Smith said a smoke detector is only as good as the battery that's in it, so checking to make sure their batteries are in working order is an important safety step.
Smith said entities like the NFPA in years past have recommended changing smoke detector batteries once a year, but more recently have amended that directive to a more frequent once every six months. He said a good way to remember to do this is to change out smoke detector batteries every time the time changes for Daylight Savings Time.
Smith said California has a city ordinance mandating that owners of rental properties are responsible for providing tenants with smoke detectors. The tenant is then responsible for maintaining its functionality, primarily in the form of regular checks and battery changes.
"In our experience in the fire service and with the fires we've had, smoke detectors are a wonderful thing for us," Smith said. "Not only does it save lives, but if there is a problem in the house, it's an early warning. We're all about early warning — common sense, we can get there (sooner) and nip it in the bud."
- Don't ignore warning signs.
Smith said there are a number of ways to stay fire safe in the home, but one of the most important is to pay close attention to any warning signs. He said these can pop up when doing things like inspecting appliances in the leadup to winter or in the event of instances like a blown electrical breaker — that can be a red flag of something going wrong with a home's electrical system overall, he said, and is worth having checked out to be safe.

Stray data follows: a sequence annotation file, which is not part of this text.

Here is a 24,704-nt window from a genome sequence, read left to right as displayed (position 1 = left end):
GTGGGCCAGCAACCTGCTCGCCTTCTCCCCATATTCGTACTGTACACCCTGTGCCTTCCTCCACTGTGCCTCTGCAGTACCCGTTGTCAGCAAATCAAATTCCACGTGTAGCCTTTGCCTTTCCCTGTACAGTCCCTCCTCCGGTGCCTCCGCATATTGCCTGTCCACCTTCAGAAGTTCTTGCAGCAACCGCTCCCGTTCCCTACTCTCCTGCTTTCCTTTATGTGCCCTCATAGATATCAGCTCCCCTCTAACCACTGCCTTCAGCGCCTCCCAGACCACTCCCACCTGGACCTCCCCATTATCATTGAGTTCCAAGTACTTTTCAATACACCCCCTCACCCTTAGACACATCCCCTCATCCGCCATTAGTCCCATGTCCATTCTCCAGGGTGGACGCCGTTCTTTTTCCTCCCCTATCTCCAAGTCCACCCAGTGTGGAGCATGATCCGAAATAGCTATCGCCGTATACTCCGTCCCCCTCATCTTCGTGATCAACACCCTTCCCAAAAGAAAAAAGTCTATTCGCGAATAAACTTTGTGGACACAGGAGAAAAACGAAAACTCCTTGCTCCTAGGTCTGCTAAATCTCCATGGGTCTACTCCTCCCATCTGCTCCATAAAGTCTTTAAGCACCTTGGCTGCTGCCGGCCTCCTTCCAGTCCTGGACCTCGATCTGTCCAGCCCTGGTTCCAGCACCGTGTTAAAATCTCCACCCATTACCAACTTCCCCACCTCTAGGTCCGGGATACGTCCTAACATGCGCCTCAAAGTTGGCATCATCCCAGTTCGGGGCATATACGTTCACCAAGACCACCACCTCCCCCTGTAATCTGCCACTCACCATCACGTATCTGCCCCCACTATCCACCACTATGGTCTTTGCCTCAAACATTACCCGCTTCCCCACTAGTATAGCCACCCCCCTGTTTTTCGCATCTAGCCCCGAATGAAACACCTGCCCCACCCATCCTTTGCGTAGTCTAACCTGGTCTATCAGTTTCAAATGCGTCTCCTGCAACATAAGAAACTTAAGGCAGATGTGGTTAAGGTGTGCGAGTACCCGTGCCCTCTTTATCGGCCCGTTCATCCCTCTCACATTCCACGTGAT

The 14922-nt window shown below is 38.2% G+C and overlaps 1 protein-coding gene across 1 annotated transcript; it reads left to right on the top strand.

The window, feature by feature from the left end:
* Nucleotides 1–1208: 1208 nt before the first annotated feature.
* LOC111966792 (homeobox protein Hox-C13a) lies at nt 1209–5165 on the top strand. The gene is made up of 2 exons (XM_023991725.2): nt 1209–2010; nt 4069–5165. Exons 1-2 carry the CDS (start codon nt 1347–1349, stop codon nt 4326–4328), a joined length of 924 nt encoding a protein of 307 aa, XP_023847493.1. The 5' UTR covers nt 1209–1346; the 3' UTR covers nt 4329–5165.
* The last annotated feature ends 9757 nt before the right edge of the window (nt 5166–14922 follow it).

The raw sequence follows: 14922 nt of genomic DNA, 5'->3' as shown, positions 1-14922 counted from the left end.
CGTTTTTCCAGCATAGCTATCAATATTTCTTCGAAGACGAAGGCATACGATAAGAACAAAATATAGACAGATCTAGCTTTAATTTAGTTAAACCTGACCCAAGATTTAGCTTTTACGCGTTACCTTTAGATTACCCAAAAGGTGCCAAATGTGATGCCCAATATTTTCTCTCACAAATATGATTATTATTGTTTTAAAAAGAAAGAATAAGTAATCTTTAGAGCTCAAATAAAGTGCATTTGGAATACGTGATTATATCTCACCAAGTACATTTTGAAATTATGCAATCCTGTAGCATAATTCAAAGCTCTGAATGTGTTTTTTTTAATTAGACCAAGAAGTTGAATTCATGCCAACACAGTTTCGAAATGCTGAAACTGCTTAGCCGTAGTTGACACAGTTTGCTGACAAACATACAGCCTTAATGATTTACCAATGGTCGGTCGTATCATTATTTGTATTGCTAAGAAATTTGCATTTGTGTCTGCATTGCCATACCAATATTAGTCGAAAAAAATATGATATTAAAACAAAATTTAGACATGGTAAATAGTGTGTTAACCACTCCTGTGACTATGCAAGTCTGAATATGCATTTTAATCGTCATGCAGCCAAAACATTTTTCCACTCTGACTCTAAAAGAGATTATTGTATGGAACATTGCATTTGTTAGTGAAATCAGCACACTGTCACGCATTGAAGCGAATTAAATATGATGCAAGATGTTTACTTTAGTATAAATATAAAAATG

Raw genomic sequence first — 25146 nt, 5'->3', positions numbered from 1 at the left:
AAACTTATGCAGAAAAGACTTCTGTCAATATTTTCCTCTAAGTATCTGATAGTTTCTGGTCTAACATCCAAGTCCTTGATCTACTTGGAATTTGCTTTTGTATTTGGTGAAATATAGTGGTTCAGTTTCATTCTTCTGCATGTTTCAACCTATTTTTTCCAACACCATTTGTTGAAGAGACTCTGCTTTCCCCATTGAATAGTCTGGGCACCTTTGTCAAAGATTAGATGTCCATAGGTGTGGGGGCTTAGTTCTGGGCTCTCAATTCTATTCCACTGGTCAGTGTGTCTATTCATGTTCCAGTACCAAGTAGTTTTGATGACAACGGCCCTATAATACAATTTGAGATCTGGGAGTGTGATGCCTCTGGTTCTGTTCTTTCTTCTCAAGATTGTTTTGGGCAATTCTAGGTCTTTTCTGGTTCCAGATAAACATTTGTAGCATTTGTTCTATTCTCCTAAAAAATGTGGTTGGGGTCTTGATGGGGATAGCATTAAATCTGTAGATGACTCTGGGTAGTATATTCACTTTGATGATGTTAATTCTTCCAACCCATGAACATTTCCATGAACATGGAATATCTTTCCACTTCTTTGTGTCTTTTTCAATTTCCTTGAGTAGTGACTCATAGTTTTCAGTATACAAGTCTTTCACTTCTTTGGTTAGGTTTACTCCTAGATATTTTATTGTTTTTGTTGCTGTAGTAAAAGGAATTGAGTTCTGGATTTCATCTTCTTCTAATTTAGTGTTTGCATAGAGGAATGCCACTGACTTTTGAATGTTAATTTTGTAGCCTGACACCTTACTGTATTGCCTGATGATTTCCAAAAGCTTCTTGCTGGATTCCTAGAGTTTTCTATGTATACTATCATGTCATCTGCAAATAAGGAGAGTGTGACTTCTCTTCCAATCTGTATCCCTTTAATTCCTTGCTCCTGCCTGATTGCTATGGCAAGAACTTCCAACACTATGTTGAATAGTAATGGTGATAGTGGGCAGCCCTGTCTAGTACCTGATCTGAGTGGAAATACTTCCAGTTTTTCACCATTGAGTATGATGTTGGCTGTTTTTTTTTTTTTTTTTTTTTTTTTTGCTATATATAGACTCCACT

- General home fire safety tips
In terms of general housekeeping, Smith said, paying close attention to placement of space heaters can help to prevent fires, as well. Traditionally, space heaters specifically could be a big fire hazard, but more modern models tend to have safeguards in place to help prevent accidents.
"They're not so bad anymore — as we progress, things get safer," Smith said. "You think back to the '70s and '80s, some of these space heaters were really not safe at allthey've got them so safe now, as long as you have a newer one they have built in features, (like) if one tips over it'll automatically shut off."
Common sense can be one of the easiest ways to prevent fires, Smith said, being mindful of appliance use and heat sources.
Smith said he always recommends keeping a fire extinguisher in the home, as well. Most homes, he said, have a Class ABC fire extinguisher — these are effective against fires involving trash/wood/paper, liquids and electrical equipment. He said in conjunction with a smoke detector, this can help residents either successfully put out a fire on their own or inform the fire department early to prevent excessive damage.
"If it's a small fire, of course put it out if you feel you can do it safely — if you can't, call 911 just as soon as you can," Smith said. "We want people to be safe. You can replace some of your stuff, but you can't replace a life."
Smith said while extinguishing a fire independently can be possible, sometimes people wait too long to call — just a few extra minutes can make the difference in more drastic damage.
- Do your research
Smith said there are a wealth of fire safety resources available on the internet, and he recommends taking advantage of that knowledge. In particular, you can find more information about fire safety best practices and tips at nfpa.org.